Youth concussion study helps orient prevention programs

By Paul Mayne
April 24, 2014

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When it comes to the causes of concussions in children and adolescents, it’s all about four Ws for Douglas Fraser.

“The real goal was to see who was getting injured – who, what, where and under what circumstances,” said Fraser, a professor in the departments of Paediatrics, Physiology & Pharmacology and Clinical Neurological Sciences at Western’s Schulich School of Medicine & Dentistry. “Once you answer those questions, then you can implement targeted injury prevention programs.”


Along with Western’s Department of Surgery adjunct research professor Tanya Charyk Stewart and Geography professor Jason Gilliland, Fraser tracked all youth under the age of 18 who came to London Health Sciences Centre (LHSC) emergency departments with a concussion between 2006-11.


Of the 2,112 cases, two-thirds (67 per cent) occurred in males, with a median age of 13. Nearly half of all concussions were sports-related (48 per cent) with more than a third of those being from hockey. Other causes included falls, being struck by a person or object, motor vehicle collisions, cyclists and assault.

The findings of the study, funded by Children’s Health Foundation, were published in the March issue of the Journal of Trauma and Acute Care Surgery

Of particular interest to Fraser, a scientist with the Children’s Health Research Institute at Lawson Health Research Institute, was the relationship between rural and urban youth.

Youth living in rural areas were more likely to sustain concussions from injuries involving motorized vehicles such as all-terrain vehicles and dirt bikes; youth living in urban areas, however, suffered concussions mostly as a result of sports. 

“The reality is every region is different. So, it’s really important to see, in your specific area, what is going on so you can target specific injury prevention programs,” Fraser said. “Based on the injury, and the postal code of the patient, we can start to map where these injuries occur, where they live. Once we know more about the injuries, we can go out with target injury prevention plans into these hotspots.”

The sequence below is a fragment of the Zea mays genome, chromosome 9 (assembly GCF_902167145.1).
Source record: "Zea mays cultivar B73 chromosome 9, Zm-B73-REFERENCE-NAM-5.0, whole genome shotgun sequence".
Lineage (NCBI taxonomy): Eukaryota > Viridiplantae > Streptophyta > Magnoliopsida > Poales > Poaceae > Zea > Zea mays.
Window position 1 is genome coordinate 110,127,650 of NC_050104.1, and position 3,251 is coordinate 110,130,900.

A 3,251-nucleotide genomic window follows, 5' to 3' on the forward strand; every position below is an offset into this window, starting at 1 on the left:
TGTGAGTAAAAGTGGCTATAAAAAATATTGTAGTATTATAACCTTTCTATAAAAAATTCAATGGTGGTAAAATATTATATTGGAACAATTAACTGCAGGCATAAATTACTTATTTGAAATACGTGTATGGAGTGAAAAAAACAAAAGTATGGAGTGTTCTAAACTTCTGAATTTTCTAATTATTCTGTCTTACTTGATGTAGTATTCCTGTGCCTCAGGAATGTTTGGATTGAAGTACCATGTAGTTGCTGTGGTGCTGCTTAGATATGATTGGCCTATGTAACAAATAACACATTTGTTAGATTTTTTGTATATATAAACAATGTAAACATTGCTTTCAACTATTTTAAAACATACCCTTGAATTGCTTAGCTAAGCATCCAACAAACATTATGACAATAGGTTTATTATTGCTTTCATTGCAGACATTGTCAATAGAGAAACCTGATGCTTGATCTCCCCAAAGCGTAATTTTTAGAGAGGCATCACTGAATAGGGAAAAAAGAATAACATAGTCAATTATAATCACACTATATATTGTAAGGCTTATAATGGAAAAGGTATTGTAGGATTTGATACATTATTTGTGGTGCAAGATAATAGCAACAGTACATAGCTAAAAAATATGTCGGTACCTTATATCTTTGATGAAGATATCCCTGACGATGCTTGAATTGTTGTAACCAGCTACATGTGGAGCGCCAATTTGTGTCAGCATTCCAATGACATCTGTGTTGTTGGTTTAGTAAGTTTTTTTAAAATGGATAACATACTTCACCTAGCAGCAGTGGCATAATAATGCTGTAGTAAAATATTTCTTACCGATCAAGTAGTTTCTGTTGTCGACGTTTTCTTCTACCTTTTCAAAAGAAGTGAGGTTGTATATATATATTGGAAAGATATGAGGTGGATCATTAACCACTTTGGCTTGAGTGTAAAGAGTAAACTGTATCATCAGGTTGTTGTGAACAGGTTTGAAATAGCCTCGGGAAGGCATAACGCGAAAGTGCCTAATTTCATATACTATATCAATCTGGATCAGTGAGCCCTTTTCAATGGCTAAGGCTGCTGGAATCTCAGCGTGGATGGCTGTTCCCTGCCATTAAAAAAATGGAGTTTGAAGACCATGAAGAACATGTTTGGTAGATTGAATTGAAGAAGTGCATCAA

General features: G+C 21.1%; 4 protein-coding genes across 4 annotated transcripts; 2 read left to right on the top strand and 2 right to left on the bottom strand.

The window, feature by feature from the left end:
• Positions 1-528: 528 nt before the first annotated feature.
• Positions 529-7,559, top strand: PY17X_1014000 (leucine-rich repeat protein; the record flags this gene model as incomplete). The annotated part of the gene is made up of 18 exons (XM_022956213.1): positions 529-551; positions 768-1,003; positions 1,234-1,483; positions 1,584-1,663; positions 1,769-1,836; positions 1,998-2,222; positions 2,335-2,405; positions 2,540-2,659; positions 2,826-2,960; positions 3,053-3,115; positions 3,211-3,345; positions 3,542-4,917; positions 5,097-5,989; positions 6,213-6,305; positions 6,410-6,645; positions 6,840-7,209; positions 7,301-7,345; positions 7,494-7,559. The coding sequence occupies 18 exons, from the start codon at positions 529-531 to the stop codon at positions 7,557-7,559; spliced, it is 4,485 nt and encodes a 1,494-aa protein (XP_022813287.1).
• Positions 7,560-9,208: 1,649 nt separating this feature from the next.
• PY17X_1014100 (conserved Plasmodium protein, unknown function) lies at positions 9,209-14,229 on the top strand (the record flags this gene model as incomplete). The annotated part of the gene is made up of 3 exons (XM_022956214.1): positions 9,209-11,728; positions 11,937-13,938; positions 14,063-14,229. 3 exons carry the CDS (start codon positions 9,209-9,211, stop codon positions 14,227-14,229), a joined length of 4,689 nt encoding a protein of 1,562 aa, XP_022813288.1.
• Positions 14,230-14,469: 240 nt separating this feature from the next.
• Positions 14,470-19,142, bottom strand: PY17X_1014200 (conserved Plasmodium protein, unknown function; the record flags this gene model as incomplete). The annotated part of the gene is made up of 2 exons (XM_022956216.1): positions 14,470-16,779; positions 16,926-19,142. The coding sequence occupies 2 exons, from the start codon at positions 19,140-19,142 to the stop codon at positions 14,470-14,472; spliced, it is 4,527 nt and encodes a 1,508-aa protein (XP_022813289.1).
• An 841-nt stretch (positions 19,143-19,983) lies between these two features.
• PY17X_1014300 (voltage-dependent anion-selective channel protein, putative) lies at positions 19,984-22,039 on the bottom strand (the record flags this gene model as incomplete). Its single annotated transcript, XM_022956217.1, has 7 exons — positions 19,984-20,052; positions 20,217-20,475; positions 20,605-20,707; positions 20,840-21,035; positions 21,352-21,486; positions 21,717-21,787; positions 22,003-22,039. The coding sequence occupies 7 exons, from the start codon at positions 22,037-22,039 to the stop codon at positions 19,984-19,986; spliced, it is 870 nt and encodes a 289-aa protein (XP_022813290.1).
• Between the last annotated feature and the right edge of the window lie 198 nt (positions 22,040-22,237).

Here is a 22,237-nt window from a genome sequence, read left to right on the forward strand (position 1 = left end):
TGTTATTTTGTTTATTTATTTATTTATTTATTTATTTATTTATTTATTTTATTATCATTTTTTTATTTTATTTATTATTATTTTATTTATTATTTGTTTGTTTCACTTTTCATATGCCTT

Such data, Fraser added, could be a huge benefit to municipalities, sporting organizations and even local arenas.

“If you have a high number of hockey injuries in one arena, you may need to take a look at if it is the ice surface, is it the boards, is it the culture?” he said.

In the six-year period of the study, the number of reported concussions increased each year – 289 in 2007 to 488 in 2011, a 69 per cent jump.

That’s a good sign, Fraser said.

What was once considered a ‘ding’ that young athletes were often told to ‘shake it off,’ is now recognized for its potential serious and long-lasting effects, he added. Attitudes have changed drastically.

“There has been a lot of media attention over the last few years around players like (Eric) Lindros and (Sidney) Crosby. So, more people are becoming aware of the problem and coming forward,” Fraser said. “However, the other aspect is culture. There is still a huge issue with parents, and even the players, with the ‘you’re fine, get back on the ice’ thoughts. That’s slowly changing.”

Concussions are a particular concern for children and adolescents because their brains are still developing. They are more susceptible to the effects of a head injury. Fraser said young children tend to have weaker neck muscles, relative to a larger head, and their brain is actually heavier because of more water content.

So, when they have a violent shake, the brain moves around more.

Concussions can often be predictable, said Charyk Stewart, an injury epidemiologist and data specialist (trauma program) at LHSC/Children's Hospital.

“In sports, if you have been hit, then just get off the field immediately and stop play,” she said. “If you are experiencing any symptoms, be seen by a doctor.”

She added concussion symptoms will vary for each patient, but things such as headaches, dizziness or any kind of confusion may be an indicator of a potential head injury. For younger children who may not be able to verbalize their concussion symptoms, look for irritability, the inability to console the child or lack of eating, drinking or sleeping.

“If you kind of don’t feel right, or it looks like something is off, it’s best to play it safe and see a doctor,” she said.

The goal of this research is to create injury prevention programs targeted at those at high risk of sustaining a concussion.

“The basic message we’re trying to get out is whatever you’re doing – be it riding an ATV or playing hockey – follow the rules and regulations because they’re there to protect you,” Fraser said. “Use your safety devices and use them properly. If you get an injury, stop what you’re doing. If you have symptoms you’re concerned with, seek medical help.”


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